The Texas senator is no dummy, but he's definitely dangerous.
What do critics think about Texas Sen. Ted Cruz? One person calls him a "fraud." Another calls him a hypocrite who doesn't listen. A third called his remarks a "disservice" to brave Americans who came before him.
And that's just what his fellow Republicans have to say.
"He's a fraud," declared Republican Congressman Peter King of New York. King opposes Cruz's political theatrics in the battle over the federal budget. Cruz, of course, would respond that members of Congress need to listen to the people. "But to be told we're not listening by somebody who does not listen is disconcerting," said Republican Sen. Tom Coburn of Oklahoma. And then there's Sen. John McCain, the former Republican presidential nominee, who said he rejects Ted Cruz's comparison of Republicans to those who appeased the Nazis, calling Cruz's words a "disservice" to those who fought in the war.
That's not all. Even the conservative editorial page of the Wall Street Journal this week accused Cruz of leading a feckless "charge into fixed bayonets." Although the Journal vehemently opposes the Patient Protection and Affordable Care Act, also known as Obamacare, it takes a surprisingly realistic position on the issue. "The only way to repeal the law is to win elections," the paper editorialized.
But Canadian-born Ted Cruz thinks he speaks for the American people. That's one of the many contradictions that make Cruz potentially the most dangerous politician since Joe McCarthy.
Cruz attacks the East Coast elite, even though he was educated at East Coast elite schools Princeton and Harvard.
Cruz accuses his congressional colleagues of not listening to the American people, even though polls consistently show Americans do not want to repeal Obamacare or shut down the government because of it.
And Cruz portrays Obamacare as an assault on democracy, even though it was passed by both houses of Congress, signed by the president, upheld by the U.S. Supreme Court and essentially ratified by the American people who re-elected the president two years after he signed the bill into law.
As evidence of America's opposition to the law, Cruz cites phone calls, emails and letters he's received in his office. That's misleading for at least a couple of reasons.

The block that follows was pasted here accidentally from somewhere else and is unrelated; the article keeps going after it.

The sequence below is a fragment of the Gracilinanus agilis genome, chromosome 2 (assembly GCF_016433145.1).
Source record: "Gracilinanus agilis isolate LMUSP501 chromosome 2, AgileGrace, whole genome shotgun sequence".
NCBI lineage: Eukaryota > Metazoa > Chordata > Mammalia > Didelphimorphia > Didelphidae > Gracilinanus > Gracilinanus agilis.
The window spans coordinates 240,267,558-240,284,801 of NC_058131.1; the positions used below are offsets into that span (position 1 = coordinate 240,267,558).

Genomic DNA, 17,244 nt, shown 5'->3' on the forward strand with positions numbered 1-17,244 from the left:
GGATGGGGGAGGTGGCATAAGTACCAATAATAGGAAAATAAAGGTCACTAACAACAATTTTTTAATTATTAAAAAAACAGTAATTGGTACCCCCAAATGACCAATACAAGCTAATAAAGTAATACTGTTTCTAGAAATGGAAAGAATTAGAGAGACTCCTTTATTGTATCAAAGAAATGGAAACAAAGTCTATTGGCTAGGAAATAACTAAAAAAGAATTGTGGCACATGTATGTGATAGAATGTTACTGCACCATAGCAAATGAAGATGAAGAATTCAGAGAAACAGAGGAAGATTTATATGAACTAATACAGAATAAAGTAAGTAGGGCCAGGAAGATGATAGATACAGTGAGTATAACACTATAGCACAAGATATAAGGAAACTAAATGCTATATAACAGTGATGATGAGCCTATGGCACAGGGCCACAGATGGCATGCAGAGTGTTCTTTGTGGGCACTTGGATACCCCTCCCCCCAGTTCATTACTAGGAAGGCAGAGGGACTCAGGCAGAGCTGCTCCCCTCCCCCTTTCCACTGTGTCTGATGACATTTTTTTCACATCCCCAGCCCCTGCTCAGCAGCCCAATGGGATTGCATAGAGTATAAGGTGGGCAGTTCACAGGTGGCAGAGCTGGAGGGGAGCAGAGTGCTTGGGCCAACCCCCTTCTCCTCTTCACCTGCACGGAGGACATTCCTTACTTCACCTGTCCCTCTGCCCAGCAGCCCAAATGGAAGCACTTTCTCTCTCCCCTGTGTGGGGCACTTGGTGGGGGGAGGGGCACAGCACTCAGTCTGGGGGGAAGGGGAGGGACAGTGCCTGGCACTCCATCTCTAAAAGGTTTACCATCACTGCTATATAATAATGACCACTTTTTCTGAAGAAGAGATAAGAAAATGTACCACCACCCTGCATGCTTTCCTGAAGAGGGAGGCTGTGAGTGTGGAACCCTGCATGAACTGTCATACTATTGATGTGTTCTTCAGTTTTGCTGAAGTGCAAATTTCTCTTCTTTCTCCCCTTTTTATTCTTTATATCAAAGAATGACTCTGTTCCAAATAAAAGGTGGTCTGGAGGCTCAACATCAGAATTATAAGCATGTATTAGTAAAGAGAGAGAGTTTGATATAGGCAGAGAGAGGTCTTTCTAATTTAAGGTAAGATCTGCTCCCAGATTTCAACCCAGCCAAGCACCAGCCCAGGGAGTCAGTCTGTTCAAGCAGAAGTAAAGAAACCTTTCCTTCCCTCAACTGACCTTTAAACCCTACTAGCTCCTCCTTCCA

First, it's true that Obamacare remains unpopular in public opinion polls, but not because of some conservative revolution against health care reform. In fact, nearly half of the law's critics, according to one recent poll, don't like the law because it's not liberal enough. Presumably, they would like to see a government-run public option or a single-payer system in which the government guarantees health care for all Americans.
Second, and more to the point of Cruz's disgusting demagoguery, angry phone calls and emails to one member of Congress aren't enough to override the will of the rest of the American people. Cruz represents a state of 26.9 million, in which barely 4.4 million of them voted for him last year to become a senator. Even if all 4.4 million Cruz voters called his office to complain about Obamacare, that wouldn't be enough to overturn the will of the 66 million people who voted for President Obama in the same election last year.
As a Harvard-trained lawyer, Cruz surely knows better, which is why he's so dangerous in the first place. He's not stupid. He's cynical. Which could explain his bizarre behavior this week.
First he hoodwinked House Republicans to vote for a bill to defund Obamacare which had no chance of passing the Democratically-controlled Senate or being signed by the president. Then he backtracked and admitted the bill would fail in the Senate, infuriating House Republicans after he had led them down his march of folly.
Next, Cruz launched a 21-hour talkathon, disguised as a filibuster to delay action on the very same bill he had urged House Republicans to pass. Yes, Ted Cruz's widely mislabeled "filibuster" was actually a delaying tactic against his own bill!
Cruz warned fellow Republicans that a vote to allow the House Republican bill to the floor of the Senate was actually a vote for Obamacare. Then, after Cruz ended his fauxlibuster, he went ahead and voted for the same motion he spent 21 hours telling everybody else not to vote for. It passed 100 to 0 with Cruz's vote. Does any of this make any sense?
Yes, if you understand Green Eggs and Ham, the famous Dr. Seuss' story which Cruz actually read on the Senate floor during his fauxlibuster. The narrator in Dr. Seuss' famous story repeatedly explains he does not like green eggs and ham, not in a boat, with a goat, in the rain or a train. He doesn't like green eggs and ham anywhere. That is, until he tries it, and he realizes he actually likes the unusual combination.
That's the big fear that Ted Cruz and his fellow Republicans harbor. After spending three years and tens of millions of dollars scaring Americans with silly lies about death panels and government bureaucrats standing between you and your doctor, Republicans are deathly afraid that Americans will actually like Obamacare once they try it and get to know it.
Ted Cruz is no dummy. He knows he's going to lose this battle. So the best he can hope for is to confuse his green Tea Party followers with his fake acts of defiance and then ham it up for the press.
Keith Boykin is a New York Times best-selling author and former White House aide to President Clinton. He attended Harvard Law School with President Barack Obama and currently serves as a TV political commentator. He writes commentary for BET.com each week.
The opinions expressed here do not necessarily reflect those of BET Networks.
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